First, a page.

Dogtown Coyote America by Dan Flores and Wolf Empire by Scott Ian Barry
The war on predators
The sudden sighting of a coyote, either at a roadside or nearer to our backyards, is a familiar experience in New Mexico. You don’t have to sleep in a rural area to hear the haunting refrain of a pack of coyotes; in the past few decades, the coyote has famously migrated to cities such as Los Angeles, Chicago, and even Manhattan. We encounter this canid not only in its natural environment, but also as a wise creature in mythology, as a trickster or as the creator’s helper. Never mind that Mark Twain unfairly maligned the coyote in his 1872 comic bestseller Roughing It, or that the U.S. government has waged a long and expensive war against the animal and has even tried to exterminate it — the coyote’s public image may yet take a turn for the better. In 1992, Brother Coyote appeared as comic relief in Rudolfo Anaya’s novel Alburquerque .In 1994, Santa Fe’s Water Conservation Committee issued a pamphlet titled “Coyote Tales: How Coyote Brought Us Water.” Today, this animal has a palpable presence in America, but its true nature remains a mystery. We know no more of it than a flash of eyes, a wolf-like body, a tail slinking away, or its signature howl.
In Coyote America: A Natural and Supernatural History (Basic Books), Dan Flores unpacks the coyote for us and distills some truths about the creature. Even though, as Flores writes, in 1651, “Spanish author Francisco Hernandez, in a book chapter titled ‘Concerning the Coyotl, or Indian Fox,’ was actually the first Western author to introduce the North American coyote to a reading audience,” the animal was commonly called a prairie wolf until the mid1800s. Explorers Lewis and Clark use this term in their published notes, and a stunning 1843 painting by John James Audubon in which two coyotes, one standing and the other crouching, make eye contact, is titled Prairie Wolves. Once the early confusion about the coyote’s name settled — it’s derived from an Aztec language, specifically from the Nahuatl word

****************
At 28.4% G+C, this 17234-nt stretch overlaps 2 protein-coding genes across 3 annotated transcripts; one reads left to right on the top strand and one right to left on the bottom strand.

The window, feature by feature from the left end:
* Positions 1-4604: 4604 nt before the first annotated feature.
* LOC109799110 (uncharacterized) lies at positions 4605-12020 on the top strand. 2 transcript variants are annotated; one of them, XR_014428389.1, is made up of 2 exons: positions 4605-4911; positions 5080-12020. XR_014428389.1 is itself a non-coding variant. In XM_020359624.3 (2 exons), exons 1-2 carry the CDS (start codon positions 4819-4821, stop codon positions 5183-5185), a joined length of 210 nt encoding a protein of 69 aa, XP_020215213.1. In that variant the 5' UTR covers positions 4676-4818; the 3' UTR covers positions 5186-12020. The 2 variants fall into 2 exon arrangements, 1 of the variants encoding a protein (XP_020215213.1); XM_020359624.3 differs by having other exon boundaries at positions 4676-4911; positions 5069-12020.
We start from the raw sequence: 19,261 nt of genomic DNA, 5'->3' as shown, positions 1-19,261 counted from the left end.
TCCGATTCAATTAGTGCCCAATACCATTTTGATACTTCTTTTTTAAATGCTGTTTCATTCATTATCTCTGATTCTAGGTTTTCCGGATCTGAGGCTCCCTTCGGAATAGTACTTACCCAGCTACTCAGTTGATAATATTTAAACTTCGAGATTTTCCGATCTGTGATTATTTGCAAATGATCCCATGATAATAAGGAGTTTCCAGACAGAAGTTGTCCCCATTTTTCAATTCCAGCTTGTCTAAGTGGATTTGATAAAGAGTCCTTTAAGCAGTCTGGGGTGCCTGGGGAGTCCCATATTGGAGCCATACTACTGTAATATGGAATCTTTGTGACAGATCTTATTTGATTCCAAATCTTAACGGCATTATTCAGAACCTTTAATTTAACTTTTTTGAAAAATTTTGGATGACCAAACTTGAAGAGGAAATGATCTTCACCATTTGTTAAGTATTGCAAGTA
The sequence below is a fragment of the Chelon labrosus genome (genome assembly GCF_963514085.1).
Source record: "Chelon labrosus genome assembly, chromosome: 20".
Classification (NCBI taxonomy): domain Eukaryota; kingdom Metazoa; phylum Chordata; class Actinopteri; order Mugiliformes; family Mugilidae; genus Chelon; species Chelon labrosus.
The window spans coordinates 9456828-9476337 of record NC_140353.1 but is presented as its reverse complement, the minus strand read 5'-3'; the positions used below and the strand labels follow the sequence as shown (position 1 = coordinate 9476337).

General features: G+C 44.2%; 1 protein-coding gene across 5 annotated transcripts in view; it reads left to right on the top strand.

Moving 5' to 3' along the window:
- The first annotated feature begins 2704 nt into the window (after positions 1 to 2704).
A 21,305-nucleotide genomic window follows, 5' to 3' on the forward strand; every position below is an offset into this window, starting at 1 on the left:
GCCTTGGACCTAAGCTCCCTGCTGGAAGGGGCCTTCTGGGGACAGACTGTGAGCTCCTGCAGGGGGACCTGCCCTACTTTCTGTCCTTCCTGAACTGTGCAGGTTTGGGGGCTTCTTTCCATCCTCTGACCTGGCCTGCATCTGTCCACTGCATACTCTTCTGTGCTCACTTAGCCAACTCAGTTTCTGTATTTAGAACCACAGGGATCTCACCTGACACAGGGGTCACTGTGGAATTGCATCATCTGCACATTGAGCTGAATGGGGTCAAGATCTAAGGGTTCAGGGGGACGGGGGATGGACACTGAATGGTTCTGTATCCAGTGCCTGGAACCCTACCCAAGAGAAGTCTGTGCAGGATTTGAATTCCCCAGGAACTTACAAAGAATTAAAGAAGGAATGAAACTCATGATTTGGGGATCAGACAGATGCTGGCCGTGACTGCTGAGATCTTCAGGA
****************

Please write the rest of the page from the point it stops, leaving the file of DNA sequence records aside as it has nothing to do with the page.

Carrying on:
coyotl — a new confusion arose about how predatory this creature really is.
The most compelling part of Flores’ story — and what makes Coyote America an important book — is what it says about the U.S. government’s misguided and continuing battle against the coyote. The human war against predators had begun as early as the 1630s in New England, but in the late 1800s, bounty hunting of wolves, bears, and bobcats took off, as ranchers deemed that these predators had no rightful place in the world. Since that time, coyotes have been on the list of predators that have been fenced out, poisoned in multiple ways, trapped, and gunned down. After decades of mass slaughter, wolves have all but perished, but coyotes have survived and even thrived. Why is that? Flores explains the biological reasons why coyotes have survived all efforts to eradicate them.
In the early 1900s, the agency that spearheaded the ill-conceived notion of predator extermination was called the Biological Survey. In 1914, Congress
AFTER DECADES OF MASS SLAUGHTER, WOLVES HAVE ALL BUT PERISHED, BUT COYOTES HAVE SURVIVED AND EVEN THRIVED. WHY IS THAT?
A Louisiana anti-coyote program resulted in scenes like this in the 1970s; top, a young coyote howling “North America’s original national anthem”; images courtesy Dan Flores/Basic Books